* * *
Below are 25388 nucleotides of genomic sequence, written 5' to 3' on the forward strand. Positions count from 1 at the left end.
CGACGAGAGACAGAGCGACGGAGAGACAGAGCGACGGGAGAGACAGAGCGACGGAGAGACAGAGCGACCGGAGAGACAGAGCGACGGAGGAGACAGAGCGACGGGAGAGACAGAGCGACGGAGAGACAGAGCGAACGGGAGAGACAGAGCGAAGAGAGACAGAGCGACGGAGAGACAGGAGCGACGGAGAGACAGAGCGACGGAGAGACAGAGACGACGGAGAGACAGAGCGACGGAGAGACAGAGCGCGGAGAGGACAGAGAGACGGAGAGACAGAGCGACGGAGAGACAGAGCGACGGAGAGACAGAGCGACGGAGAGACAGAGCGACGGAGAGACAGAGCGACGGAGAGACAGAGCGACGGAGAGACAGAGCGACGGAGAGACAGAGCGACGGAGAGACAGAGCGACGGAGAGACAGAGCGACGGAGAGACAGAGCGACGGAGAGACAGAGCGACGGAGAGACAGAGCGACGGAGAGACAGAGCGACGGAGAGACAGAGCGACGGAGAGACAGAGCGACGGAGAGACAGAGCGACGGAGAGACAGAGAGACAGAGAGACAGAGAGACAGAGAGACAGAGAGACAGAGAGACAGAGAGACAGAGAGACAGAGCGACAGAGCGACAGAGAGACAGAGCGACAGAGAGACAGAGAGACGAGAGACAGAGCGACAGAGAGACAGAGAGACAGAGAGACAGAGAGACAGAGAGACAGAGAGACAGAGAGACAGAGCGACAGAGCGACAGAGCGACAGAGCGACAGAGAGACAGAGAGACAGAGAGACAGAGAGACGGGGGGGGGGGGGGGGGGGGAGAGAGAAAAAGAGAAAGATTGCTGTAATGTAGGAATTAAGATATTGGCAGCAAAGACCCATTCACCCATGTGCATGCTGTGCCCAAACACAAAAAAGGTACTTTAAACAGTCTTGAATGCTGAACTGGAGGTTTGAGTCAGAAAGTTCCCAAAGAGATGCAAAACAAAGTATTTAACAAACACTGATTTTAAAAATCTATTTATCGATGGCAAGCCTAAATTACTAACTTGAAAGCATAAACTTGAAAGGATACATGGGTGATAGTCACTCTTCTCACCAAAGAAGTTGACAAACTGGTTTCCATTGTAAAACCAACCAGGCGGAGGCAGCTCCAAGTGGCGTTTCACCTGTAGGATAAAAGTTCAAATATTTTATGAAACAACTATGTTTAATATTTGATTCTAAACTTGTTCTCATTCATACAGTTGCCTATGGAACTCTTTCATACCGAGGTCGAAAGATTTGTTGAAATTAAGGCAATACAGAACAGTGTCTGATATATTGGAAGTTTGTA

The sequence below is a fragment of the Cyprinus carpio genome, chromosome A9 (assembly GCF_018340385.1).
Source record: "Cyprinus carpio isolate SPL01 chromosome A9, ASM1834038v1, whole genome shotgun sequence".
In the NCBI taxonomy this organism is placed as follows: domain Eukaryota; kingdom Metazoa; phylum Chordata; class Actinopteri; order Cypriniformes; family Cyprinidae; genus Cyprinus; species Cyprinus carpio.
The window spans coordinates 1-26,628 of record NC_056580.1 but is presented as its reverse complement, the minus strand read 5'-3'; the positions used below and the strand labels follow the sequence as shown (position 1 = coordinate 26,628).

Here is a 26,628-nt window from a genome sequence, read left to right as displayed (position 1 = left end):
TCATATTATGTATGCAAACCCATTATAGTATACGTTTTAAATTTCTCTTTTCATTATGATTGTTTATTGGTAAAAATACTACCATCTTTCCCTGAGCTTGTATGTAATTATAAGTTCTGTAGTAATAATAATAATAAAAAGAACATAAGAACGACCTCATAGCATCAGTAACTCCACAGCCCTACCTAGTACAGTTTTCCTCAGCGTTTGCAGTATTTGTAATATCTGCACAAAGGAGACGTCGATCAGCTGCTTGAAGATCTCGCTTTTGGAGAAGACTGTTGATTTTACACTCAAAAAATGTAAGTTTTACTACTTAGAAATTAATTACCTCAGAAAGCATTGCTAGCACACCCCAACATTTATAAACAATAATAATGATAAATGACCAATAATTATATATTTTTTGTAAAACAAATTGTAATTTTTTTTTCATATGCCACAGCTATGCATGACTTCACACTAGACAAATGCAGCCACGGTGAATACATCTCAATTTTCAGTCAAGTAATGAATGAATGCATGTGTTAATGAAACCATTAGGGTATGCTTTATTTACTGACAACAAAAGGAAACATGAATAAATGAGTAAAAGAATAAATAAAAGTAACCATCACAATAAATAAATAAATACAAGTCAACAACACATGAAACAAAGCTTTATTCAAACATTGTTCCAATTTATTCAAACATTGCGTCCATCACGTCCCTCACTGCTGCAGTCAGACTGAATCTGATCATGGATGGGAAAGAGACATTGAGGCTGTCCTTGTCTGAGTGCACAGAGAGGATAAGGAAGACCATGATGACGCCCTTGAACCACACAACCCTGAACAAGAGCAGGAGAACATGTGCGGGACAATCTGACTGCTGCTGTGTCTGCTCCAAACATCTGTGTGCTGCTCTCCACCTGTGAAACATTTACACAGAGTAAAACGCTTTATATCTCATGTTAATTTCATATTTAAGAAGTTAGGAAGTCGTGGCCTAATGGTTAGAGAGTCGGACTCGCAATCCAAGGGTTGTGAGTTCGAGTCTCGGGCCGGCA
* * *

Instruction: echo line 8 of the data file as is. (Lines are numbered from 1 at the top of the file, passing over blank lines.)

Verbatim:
TCATATTATGTATGCAAACCCATTATAGTATACGTTTTAAATTTCTCTTTTCATTATGATTGTTTATTGGTAAAAATACTACCATCTTTCCCTGAGCTTGTATGTAATTATAAGTTCTGTAGTAATAATAATAATAAAAAGAACATAAGAACGACCTCATAGCATCAGTAACTCCACAGCCCTACCTAGTACAGTTTTCCTCAGCGTTTGCAGTATTTGTAATATCTGCACAAAGGAGACGTCGATCAGCTGCTTGAAGATCTCGCTTTTGGAGAAGACTGTTGATTTTACACTCAAAAAATGTAAGTTTTACTACTTAGAAATTAATTACCTCAGAAAGCATTGCTAGCACACCCCAACATTTATAAACAATAATAATGATAAATGACCAATAATTATATATTTTTTGTAAAACAAATTGTAATTTTTTTTTCATATGCCACAGCTATGCATGACTTCACACTAGACAAATGCAGCCACGGTGAATACATCTCAATTTTCAGTCAAGTAATGAATGAATGCATGTGTTAATGAAACCATTAGGGTATGCTTTATTTACTGACAACAAAAGGAAACATGAATAAATGAGTAAAAGAATAAATAAAAGTAACCATCACAATAAATAAATAAATACAAGTCAACAACACATGAAACAAAGCTTTATTCAAACATTGTTCCAATTTATTCAAACATTGCGTCCATCACGTCCCTCACTGCTGCAGTCAGACTGAATCTGATCATGGATGGGAAAGAGACATTGAGGCTGTCCTTGTCTGAGTGCACAGAGAGGATAAGGAAGACCATGATGACGCCCTTGAACCACACAACCCTGAACAAGAGCAGGAGAACATGTGCGGGACAATCTGACTGCTGCTGTGTCTGCTCCAAACATCTGTGTGCTGCTCTCCACCTGTGAAACATTTACACAGAGTAAAACGCTTTATATCTCATGTTAATTTCATATTTAAGAAGTTAGGAAGTCGTGGCCTAATGGTTAGAGAGTCGGACTCGCAATCCAAGGGTTGTGAGTTCGAGTCTCGGGCCGGCA